West Nile case confirmed
Published 12:00 am Thursday, August 29, 2002
The West Nile virus has been confirmed in Mower County.
The Minnesota Department of Health notified Chief Deputy Terese Amazi Wednesday afternoon that the virus was found in the remains of a dead crow, which had been turned over to authorities.
The crow was found in the Dexter area three weeks ago. As a precaution, it was first placed in a freezer at the Austin Animal Shelter and then turned over to the Minnesota Department of Health.
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Wednesday's confirmation that the virus is present in Mower County was expected, according to Amazi. "It's been confirmed in the counties around us, so it was bound to show up here," Amazi said.
"There is no reason for panic in the streets, but there are precautions one can take," she added.
Margene Gunderson, community health services director for Mower County, and Bill Buckley, environmental health services director for the county, agreed.
All said using a mosquito repellent spray with a 30 percent DEET content is one of those precautions.
Another is to avoid mosquito breeding sites, such as those places where there is standing water, including bird feeders, tires and low-lying spots in the ground.
Gunderson cautioned the mosquito carrying the West Nile virus is a "different type of mosquito." She said it was unique and more likely to affect those with serious health complications and people over the age 65. That is unlike the LaCrosse encephalitis mosquito, which affects young children.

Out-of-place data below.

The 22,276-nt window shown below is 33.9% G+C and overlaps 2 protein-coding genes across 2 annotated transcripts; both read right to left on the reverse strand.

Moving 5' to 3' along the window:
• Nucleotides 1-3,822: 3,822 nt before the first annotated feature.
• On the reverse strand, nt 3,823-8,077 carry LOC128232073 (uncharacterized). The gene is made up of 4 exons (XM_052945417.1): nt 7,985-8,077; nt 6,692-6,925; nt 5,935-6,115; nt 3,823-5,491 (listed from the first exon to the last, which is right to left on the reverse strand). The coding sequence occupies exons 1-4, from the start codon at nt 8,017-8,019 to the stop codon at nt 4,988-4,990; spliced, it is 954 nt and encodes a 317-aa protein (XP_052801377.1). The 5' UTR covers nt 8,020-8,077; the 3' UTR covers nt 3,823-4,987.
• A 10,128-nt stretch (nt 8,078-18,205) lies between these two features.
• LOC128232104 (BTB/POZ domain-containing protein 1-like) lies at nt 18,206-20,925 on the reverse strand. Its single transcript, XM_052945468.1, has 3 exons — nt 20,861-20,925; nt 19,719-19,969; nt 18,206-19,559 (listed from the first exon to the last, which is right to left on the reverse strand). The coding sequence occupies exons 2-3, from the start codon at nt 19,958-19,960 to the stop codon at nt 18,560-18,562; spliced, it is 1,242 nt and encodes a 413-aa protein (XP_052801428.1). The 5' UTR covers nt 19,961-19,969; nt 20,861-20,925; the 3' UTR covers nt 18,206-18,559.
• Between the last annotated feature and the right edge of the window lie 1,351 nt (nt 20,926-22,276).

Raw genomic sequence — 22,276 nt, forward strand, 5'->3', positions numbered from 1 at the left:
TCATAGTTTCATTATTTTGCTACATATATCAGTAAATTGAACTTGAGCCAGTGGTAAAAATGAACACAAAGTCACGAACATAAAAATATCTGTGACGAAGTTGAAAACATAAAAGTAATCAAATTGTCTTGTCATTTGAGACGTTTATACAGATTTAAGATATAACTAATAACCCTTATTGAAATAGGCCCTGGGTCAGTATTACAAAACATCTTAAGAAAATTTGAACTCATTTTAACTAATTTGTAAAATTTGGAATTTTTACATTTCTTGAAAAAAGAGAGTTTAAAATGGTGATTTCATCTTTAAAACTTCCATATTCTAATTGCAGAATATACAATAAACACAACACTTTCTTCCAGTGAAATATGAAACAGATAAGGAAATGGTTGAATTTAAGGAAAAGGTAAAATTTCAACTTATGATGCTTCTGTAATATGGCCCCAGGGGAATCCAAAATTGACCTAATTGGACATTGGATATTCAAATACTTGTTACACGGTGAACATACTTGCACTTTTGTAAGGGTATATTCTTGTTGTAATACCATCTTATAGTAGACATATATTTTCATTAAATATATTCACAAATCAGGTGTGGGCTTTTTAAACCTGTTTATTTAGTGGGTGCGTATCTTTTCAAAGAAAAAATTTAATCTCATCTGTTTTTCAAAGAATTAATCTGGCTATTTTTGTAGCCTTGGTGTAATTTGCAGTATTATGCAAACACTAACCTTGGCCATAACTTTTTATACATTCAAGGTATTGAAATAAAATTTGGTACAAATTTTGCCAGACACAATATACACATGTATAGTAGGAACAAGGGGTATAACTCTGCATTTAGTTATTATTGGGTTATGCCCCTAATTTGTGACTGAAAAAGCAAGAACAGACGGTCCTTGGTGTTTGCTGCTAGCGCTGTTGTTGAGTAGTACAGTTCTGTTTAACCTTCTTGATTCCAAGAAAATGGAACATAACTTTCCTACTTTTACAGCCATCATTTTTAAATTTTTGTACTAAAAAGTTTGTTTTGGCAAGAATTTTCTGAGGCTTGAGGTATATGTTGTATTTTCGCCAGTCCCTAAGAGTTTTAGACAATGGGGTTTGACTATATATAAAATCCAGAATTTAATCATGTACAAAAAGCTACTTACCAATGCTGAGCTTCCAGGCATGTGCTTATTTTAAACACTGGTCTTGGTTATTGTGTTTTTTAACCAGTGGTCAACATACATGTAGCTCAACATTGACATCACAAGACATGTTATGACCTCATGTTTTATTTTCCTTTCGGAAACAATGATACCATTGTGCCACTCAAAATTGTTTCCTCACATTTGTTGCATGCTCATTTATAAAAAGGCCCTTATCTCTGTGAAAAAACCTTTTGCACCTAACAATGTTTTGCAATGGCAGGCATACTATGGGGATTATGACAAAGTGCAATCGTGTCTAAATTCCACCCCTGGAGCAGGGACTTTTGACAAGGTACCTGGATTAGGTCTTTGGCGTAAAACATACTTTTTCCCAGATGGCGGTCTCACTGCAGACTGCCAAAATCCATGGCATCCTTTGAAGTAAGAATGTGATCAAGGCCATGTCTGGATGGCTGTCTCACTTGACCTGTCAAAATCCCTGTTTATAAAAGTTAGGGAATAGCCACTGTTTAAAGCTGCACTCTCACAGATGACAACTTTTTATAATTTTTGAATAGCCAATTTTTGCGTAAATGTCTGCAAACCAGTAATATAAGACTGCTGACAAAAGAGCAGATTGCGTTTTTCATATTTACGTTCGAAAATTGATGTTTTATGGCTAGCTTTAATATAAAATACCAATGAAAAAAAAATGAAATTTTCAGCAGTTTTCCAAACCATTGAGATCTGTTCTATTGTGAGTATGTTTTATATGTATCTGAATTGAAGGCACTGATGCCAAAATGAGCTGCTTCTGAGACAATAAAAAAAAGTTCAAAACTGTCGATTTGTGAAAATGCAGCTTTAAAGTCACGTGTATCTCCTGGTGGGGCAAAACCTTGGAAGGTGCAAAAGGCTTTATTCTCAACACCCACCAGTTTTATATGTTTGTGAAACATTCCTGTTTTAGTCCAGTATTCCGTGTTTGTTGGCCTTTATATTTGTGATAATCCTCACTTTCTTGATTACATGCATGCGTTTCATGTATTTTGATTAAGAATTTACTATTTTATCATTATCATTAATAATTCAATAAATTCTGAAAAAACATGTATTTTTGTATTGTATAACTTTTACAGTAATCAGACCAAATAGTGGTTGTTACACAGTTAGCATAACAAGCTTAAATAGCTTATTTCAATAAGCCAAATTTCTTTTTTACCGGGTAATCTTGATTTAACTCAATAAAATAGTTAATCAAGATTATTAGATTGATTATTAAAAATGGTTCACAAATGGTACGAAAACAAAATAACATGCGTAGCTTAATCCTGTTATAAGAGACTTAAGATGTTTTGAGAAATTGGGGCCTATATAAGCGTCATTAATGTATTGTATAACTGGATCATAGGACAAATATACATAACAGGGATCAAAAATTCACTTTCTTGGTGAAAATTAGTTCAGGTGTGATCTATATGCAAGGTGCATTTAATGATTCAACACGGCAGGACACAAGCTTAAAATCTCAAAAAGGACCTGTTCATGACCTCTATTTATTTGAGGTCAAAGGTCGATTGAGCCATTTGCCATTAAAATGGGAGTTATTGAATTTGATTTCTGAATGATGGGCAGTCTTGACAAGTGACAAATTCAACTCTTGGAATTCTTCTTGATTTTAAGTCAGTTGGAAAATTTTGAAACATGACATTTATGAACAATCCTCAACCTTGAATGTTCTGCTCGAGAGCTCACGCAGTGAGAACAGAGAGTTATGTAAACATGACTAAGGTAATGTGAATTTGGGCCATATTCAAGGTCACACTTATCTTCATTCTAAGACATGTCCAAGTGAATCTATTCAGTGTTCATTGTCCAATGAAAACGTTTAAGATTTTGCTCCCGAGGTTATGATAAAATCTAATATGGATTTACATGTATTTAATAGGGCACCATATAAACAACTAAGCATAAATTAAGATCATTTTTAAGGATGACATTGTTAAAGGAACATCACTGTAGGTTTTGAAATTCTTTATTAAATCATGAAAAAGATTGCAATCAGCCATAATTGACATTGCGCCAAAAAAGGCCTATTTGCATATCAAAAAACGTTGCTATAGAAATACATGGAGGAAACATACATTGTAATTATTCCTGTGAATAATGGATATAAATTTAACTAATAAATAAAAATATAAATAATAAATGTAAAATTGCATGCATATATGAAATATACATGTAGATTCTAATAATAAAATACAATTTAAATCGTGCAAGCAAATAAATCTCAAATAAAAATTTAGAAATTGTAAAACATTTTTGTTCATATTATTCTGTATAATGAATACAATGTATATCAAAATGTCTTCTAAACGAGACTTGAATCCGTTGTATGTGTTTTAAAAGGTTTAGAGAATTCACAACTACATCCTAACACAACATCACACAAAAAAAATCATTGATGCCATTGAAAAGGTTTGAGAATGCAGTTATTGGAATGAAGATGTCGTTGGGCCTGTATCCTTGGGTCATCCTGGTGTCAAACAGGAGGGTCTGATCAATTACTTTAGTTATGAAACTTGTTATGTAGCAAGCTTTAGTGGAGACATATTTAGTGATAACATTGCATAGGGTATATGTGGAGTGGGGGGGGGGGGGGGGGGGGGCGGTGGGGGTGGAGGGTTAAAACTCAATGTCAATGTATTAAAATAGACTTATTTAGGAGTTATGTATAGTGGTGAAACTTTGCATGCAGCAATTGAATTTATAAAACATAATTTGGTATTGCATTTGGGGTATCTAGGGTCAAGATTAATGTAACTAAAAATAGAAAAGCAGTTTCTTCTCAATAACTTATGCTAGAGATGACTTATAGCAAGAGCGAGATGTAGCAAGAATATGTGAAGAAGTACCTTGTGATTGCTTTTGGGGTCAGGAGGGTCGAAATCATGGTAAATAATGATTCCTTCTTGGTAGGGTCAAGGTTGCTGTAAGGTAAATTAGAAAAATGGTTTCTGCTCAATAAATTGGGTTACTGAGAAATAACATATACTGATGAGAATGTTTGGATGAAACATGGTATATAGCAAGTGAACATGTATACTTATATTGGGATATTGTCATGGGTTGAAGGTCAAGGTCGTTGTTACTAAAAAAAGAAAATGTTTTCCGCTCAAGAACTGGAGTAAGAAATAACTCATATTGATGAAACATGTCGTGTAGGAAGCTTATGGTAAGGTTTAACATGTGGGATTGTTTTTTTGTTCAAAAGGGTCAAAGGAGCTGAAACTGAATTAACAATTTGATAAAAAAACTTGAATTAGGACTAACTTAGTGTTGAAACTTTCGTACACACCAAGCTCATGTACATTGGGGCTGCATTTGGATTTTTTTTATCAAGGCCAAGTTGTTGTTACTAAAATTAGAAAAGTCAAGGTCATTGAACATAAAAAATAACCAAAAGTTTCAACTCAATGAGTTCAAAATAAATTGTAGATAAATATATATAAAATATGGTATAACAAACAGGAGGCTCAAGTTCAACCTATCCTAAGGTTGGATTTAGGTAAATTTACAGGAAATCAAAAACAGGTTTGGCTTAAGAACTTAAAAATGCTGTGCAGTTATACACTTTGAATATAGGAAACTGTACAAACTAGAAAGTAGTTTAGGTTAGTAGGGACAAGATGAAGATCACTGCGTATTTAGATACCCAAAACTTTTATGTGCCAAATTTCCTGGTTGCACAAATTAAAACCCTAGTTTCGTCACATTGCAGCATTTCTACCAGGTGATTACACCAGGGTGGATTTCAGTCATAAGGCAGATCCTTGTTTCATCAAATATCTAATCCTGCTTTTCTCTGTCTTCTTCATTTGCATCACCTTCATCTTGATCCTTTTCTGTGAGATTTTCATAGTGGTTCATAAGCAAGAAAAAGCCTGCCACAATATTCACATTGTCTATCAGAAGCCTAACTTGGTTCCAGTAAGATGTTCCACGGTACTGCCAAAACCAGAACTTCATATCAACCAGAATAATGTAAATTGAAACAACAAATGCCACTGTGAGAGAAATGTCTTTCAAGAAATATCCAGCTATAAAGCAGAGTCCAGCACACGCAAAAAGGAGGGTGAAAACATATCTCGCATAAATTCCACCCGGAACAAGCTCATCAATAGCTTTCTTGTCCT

"Statistics show that if there are 150 people who have been bitten by this mosquito and infected with the West Nile virus, only one of those 150 could see any of the very serious complications attributed to the virus. Most people will not even realize they are carrying the virus if they have been bitten and infected," she said.
Buckley said people should continue to report finding dead birds either to his office, 437-9527, or the state Department of Health, (877) 676-5414, and specify they are reporting a dead bird or inquiring about the West Nile virus.
Buckley said crows and blue jays are "most susceptible to the West Nile virus."
The county's environmental health services department is continuing to pickup dead birds as another precaution in dealing with the possible outbreak of the complications caused by mosquitoes bearing the virus.
All three officials stressed there is no need for panic simply because the presence of the virus has been confirmed in Mower County.
Amazi, Gunderson and Buckley all said, the mosquito carrying the West Nile virus is a "hearty" species.
Among the known facts about the mosquito is this: Not even Minnesota's winter temperatures can completely eradicate them and they are likely to winter over until next year.
"Then, we're going to have to deal with this all over again," Amazi said.
For more information about the virus go to www.health.state.mn.us
Lee Bonorden can be contacted at 434-2232 or by e-mail at :mailto:firstname.lastname@example.org